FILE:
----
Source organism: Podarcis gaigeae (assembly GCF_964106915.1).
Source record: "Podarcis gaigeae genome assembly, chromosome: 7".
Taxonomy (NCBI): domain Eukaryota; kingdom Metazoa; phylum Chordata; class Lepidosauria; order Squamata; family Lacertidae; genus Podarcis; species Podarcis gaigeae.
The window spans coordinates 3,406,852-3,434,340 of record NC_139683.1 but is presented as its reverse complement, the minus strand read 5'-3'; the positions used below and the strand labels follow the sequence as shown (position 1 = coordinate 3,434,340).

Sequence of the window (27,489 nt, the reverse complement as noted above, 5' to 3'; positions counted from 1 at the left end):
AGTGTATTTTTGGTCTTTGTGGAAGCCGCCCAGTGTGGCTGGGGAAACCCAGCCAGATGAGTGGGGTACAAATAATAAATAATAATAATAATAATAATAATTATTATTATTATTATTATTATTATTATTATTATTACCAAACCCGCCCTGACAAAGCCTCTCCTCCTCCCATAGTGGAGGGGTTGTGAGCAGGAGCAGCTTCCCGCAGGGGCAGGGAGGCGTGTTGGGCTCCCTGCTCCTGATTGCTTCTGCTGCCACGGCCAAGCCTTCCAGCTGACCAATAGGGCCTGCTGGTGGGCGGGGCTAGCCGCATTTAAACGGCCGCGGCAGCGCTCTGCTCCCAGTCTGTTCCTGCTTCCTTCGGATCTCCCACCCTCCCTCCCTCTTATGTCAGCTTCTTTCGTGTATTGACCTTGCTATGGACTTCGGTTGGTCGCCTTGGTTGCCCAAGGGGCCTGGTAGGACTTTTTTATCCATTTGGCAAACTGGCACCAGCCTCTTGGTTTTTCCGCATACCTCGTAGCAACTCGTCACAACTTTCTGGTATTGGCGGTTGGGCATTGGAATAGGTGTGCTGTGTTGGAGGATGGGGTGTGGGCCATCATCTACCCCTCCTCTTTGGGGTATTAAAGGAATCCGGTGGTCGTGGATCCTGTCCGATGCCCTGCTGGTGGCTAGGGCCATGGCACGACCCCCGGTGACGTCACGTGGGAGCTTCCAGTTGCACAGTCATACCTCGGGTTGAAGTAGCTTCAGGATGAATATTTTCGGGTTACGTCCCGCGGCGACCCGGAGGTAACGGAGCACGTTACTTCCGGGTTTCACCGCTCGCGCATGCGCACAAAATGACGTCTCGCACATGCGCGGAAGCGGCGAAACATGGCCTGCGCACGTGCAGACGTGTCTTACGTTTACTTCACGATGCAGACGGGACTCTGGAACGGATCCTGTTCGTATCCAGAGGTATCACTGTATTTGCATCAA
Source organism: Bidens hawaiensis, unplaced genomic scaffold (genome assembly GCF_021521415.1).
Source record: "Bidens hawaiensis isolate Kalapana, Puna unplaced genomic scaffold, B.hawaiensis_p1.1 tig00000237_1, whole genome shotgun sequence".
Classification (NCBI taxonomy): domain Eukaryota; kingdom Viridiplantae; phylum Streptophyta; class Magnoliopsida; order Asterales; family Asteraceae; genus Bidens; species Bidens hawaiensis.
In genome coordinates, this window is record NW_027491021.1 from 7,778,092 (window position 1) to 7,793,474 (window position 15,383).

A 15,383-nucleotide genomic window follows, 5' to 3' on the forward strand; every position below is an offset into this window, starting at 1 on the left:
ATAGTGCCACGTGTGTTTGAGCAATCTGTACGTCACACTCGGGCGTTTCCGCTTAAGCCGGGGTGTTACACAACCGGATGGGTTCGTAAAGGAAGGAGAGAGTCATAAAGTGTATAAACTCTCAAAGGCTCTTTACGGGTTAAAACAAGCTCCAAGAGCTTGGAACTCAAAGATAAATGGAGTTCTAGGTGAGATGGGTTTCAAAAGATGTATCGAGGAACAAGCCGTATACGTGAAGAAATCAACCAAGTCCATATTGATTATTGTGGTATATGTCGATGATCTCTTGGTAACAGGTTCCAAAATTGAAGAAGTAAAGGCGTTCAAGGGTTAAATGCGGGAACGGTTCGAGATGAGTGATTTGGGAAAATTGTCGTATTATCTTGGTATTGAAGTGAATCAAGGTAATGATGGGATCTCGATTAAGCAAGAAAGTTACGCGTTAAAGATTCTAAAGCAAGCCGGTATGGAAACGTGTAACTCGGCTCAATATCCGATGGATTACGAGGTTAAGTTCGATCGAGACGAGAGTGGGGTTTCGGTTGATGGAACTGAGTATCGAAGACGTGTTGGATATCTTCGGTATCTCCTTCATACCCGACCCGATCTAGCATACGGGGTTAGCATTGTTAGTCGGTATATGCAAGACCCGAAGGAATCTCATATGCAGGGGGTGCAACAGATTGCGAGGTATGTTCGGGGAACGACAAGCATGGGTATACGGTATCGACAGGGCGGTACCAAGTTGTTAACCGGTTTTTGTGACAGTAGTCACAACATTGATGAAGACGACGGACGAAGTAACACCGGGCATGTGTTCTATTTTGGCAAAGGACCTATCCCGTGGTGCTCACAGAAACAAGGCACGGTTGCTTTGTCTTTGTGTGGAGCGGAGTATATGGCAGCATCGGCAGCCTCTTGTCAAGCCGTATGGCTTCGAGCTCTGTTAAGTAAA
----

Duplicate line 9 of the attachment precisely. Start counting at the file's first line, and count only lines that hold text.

Classification (NCBI taxonomy): domain Eukaryota; kingdom Viridiplantae; phylum Streptophyta; class Magnoliopsida; order Asterales; family Asteraceae; genus Bidens; species Bidens hawaiensis.